Aside from skin cancer, breast cancer is the most common form of cancer diagnosed among American women. According to BreastCancer.org, about 12 percent developing breast cancer at some point in her lifetime.
With these statistics, it is only natural for women to have questions about breast cancer and what they can do to prevent it. Below are some of the most common questions and the answers:
What Are the Most Significant Risk Factors for Developing Breast Cancer?
Though all women are at risk, certain factors may increase the risk of developing breast cancer. Some of the most common risk influences include:
- Age: Most cases are found in women who are aged 50 or over. The risk continues to increase as women surpass the age milestones of 60, 70 and 80.
- Family history: Although most cases of breast cancer are not linked to family history, women whose mothers, siblings or children have had breast cancer have an increased risk of getting it themselves.
- Genetics: Mutations of the BRCA1 and BRCA2 genes, which are responsible for suppressing tumors and repairing damaged DNA, are known to increase the risk of developing breast cancer significantly; however, only about 10 percent of breast cancer cases are associated with these mutations.
Can I Get Breast Cancer If It Doesn't Run in My Family?
Although a family history of breast cancer does increase risk, more than 80 percent of women in the United States who are diagnosed with breast cancer do not have any known family history of it.
What Are the Symptoms of Breast Cancer?
When breast cancer begins to develop, women may not notice any physical symptoms. However, as cancer continues to progress, it can cause changes in and around the breasts, which can include:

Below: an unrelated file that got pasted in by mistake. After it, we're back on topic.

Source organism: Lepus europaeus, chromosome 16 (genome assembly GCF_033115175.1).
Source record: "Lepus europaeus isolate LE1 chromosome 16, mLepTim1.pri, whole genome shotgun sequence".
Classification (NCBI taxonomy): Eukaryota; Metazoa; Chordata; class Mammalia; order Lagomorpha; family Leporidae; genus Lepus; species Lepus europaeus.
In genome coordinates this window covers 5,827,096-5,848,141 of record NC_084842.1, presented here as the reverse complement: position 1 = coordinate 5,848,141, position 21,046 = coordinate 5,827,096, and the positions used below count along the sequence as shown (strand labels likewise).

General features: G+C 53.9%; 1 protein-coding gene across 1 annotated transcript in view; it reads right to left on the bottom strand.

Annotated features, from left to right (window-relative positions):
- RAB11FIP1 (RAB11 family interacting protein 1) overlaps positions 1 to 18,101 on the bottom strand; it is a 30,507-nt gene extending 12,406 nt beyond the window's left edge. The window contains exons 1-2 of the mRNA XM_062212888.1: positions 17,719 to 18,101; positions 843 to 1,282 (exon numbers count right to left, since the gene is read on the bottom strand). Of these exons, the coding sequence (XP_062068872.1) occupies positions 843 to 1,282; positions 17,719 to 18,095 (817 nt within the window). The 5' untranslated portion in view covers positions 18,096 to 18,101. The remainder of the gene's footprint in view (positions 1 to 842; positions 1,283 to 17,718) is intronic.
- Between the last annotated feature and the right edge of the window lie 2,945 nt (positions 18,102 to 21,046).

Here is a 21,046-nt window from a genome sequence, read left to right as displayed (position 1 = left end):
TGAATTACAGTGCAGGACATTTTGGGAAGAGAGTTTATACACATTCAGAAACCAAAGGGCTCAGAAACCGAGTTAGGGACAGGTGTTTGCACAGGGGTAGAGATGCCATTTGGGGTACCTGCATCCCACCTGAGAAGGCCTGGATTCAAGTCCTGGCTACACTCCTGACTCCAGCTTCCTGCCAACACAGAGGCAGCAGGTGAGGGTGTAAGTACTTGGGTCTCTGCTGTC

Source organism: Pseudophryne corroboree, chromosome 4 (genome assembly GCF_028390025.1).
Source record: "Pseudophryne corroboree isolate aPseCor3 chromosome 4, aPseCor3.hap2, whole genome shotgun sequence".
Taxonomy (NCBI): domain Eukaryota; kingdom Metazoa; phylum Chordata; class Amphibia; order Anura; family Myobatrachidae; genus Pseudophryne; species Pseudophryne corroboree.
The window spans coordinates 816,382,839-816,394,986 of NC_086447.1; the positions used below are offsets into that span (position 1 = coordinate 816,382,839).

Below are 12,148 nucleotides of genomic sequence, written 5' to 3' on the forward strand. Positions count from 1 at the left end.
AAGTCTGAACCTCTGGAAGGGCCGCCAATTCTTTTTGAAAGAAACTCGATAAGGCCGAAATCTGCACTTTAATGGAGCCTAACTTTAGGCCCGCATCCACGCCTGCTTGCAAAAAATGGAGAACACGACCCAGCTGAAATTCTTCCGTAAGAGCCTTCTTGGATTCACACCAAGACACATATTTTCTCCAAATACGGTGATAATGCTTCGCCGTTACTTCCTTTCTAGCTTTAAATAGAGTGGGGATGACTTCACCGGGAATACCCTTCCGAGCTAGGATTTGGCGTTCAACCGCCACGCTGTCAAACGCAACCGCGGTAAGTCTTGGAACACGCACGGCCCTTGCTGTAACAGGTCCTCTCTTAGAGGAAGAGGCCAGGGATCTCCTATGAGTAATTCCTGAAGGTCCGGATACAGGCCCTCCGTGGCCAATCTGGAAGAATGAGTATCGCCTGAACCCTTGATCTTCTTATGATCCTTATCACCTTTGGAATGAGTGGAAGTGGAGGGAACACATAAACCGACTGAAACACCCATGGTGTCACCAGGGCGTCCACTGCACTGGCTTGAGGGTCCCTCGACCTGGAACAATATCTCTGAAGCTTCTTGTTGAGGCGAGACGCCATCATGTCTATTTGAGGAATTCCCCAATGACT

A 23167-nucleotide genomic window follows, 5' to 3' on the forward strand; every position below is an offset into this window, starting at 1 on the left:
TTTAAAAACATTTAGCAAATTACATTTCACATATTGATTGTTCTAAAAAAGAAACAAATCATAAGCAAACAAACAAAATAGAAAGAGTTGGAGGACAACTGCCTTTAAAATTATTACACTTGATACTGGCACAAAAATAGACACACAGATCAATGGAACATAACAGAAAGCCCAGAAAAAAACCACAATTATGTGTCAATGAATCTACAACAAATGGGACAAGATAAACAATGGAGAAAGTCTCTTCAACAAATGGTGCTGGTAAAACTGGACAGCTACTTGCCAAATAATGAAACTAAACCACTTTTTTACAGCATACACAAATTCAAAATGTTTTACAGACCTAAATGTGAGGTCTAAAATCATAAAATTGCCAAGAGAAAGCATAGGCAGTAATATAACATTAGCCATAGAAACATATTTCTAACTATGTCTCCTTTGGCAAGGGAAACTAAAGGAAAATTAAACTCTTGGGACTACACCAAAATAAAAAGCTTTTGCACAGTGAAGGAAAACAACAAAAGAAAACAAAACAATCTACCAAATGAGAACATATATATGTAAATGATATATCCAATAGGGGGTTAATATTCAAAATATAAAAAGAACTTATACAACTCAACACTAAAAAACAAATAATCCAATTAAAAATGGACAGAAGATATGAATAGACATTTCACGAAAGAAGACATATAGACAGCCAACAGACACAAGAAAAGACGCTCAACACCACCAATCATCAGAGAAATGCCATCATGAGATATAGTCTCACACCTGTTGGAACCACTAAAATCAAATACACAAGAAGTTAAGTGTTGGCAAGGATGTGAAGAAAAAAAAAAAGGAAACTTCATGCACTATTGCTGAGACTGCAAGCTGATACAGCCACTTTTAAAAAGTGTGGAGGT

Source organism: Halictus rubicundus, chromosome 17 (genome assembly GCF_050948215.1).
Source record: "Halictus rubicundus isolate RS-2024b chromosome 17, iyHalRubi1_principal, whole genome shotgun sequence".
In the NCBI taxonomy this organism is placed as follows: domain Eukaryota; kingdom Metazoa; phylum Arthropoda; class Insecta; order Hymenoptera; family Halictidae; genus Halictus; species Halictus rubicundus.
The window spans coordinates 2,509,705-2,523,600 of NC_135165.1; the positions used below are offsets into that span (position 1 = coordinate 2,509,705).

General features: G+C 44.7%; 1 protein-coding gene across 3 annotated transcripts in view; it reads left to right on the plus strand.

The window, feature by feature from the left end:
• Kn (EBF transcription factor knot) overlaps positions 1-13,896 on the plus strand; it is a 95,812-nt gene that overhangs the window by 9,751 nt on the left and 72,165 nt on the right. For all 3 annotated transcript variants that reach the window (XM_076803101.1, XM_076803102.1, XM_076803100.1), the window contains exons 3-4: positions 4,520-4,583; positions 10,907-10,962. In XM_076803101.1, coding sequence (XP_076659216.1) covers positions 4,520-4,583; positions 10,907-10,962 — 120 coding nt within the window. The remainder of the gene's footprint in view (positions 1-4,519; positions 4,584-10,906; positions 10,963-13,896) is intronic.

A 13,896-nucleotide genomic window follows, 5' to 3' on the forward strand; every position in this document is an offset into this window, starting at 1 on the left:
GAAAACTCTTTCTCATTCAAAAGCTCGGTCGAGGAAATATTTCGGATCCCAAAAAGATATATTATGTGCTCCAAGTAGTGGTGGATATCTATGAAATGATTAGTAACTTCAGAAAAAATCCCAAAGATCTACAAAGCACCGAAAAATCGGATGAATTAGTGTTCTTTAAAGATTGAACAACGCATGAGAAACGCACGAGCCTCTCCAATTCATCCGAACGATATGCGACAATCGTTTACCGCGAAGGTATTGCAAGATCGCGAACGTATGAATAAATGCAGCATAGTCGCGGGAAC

- A lump or node in/on the breast, near the breast or under the arm
- Change in the shape or size of the breast
- Nipple discharge other than breast milk
- General pain of the breast
- Dimpling of the skin (skin resembling an orange peel)
- Inverted nipples
- Changes such as redness, swelling or changes in color of the breast, nipple or the areola.
Although the above symptoms still can be a result of benign conditions, it is important for women to watch for these changes and consult a doctor when these changes arise. A number of diagnostic tests can be done to determine the cause of these symptoms.
The best test for prevention is a routine X-ray of the breast known as a mammogram. The Centers for Disease Control and Prevention (CDC) states that a mammogram is the most accurate way to spot breast cancer early on, and can lower the risk of dying from breast cancer. Women, aged 40, should talk to their doctor about their breast cancer risks and the option to begin annual mammograms.
How Can I Reduce My Risk of Getting Breast Cancer?
While some factors such as age and family history cannot be changed, the risk for developing breast cancer can be reduced in the following ways:
- Exercise regularly and maintain a healthy weight
- Limit alcohol consumption
- Investigate the option of breastfeeding
- Talk to your doctor about the risks of any hormone replacement therapy or oral contraceptives, if you're taking them.
At Southwest General Medical Group, Inc., our primary and specialty care physicians are committed to working closely so that you can fully understand your risks of developing breast cancer. To learn more about our services or schedule an appointment, visit our website.